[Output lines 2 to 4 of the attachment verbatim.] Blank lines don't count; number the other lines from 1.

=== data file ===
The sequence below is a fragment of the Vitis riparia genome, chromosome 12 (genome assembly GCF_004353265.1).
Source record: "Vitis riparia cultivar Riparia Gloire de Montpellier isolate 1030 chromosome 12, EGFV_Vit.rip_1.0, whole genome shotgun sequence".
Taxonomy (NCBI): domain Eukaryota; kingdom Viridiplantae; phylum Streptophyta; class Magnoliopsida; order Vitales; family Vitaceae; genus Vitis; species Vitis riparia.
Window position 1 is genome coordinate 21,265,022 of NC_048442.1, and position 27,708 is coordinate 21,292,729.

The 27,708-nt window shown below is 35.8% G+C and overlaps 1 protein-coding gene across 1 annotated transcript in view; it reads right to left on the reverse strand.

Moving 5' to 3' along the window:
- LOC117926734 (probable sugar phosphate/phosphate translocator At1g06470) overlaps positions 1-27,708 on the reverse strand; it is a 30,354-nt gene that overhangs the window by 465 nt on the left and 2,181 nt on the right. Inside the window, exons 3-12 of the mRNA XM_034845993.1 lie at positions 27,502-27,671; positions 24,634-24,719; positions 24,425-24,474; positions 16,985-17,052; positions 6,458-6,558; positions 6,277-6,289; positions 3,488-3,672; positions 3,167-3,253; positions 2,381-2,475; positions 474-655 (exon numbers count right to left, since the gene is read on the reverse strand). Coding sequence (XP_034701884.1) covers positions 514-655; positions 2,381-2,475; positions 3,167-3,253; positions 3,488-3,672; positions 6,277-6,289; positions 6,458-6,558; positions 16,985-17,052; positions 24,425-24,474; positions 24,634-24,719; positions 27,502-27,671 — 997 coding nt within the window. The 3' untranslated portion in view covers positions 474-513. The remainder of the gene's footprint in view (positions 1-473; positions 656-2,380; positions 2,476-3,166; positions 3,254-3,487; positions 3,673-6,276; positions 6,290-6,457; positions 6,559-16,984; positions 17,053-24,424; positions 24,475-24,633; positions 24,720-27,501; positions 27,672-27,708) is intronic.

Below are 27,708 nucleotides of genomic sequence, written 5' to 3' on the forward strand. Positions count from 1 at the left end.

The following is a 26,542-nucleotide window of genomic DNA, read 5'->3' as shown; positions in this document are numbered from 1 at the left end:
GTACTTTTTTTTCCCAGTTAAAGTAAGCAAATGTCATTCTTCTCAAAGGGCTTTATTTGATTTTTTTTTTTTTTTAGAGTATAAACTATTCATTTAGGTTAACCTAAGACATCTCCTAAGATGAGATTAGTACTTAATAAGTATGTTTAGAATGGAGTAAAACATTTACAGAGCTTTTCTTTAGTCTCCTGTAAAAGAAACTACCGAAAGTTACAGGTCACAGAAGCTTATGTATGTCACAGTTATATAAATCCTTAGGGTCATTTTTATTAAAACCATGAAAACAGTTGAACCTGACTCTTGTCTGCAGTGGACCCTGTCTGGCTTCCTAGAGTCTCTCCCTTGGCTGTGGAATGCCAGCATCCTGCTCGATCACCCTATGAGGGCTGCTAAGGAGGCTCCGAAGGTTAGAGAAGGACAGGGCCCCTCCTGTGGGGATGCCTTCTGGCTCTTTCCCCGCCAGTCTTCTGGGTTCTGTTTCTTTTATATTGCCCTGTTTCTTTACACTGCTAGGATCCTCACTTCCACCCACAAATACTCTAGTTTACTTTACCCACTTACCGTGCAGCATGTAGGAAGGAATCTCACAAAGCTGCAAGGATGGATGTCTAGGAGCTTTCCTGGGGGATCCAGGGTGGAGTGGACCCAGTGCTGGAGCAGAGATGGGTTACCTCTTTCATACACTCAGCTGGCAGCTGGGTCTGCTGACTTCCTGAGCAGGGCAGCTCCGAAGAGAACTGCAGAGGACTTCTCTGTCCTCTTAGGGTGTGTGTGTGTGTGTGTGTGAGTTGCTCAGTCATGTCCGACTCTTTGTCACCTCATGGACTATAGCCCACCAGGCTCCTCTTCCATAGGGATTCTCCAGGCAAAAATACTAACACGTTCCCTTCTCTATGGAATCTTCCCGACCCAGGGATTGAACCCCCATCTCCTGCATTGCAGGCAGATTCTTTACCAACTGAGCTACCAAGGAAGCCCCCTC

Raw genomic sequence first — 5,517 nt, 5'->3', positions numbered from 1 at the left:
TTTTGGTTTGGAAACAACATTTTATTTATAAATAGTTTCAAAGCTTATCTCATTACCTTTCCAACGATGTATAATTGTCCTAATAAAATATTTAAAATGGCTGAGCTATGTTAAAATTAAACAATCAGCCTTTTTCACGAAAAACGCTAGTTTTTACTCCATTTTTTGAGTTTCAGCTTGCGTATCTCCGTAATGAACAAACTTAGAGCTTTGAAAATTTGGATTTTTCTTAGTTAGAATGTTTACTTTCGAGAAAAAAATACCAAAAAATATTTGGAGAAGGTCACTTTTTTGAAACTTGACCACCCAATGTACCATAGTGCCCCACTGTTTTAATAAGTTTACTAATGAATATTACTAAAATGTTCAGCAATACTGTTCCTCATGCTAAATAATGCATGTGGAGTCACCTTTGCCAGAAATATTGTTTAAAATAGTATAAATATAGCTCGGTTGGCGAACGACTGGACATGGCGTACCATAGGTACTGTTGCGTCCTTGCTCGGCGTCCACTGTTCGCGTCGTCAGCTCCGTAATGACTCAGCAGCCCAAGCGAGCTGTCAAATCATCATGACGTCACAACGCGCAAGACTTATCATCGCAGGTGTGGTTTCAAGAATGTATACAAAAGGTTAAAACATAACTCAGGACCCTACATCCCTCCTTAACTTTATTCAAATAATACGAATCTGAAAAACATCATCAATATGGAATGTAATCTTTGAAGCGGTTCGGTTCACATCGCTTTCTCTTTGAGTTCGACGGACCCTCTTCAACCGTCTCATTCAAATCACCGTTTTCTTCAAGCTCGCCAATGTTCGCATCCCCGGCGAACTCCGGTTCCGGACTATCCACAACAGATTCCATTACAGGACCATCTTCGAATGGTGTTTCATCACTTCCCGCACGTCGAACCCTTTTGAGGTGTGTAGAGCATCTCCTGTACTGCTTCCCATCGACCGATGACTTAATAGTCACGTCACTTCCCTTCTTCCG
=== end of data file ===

Source record: "Vitis riparia cultivar Riparia Gloire de Montpellier isolate 1030 chromosome 12, EGFV_Vit.rip_1.0, whole genome shotgun sequence".
Taxonomy (NCBI): domain Eukaryota; kingdom Viridiplantae; phylum Streptophyta; class Magnoliopsida; order Vitales; family Vitaceae; genus Vitis; species Vitis riparia.
Window position 1 is genome coordinate 21,265,022 of NC_048442.1, and position 27,708 is coordinate 21,292,729.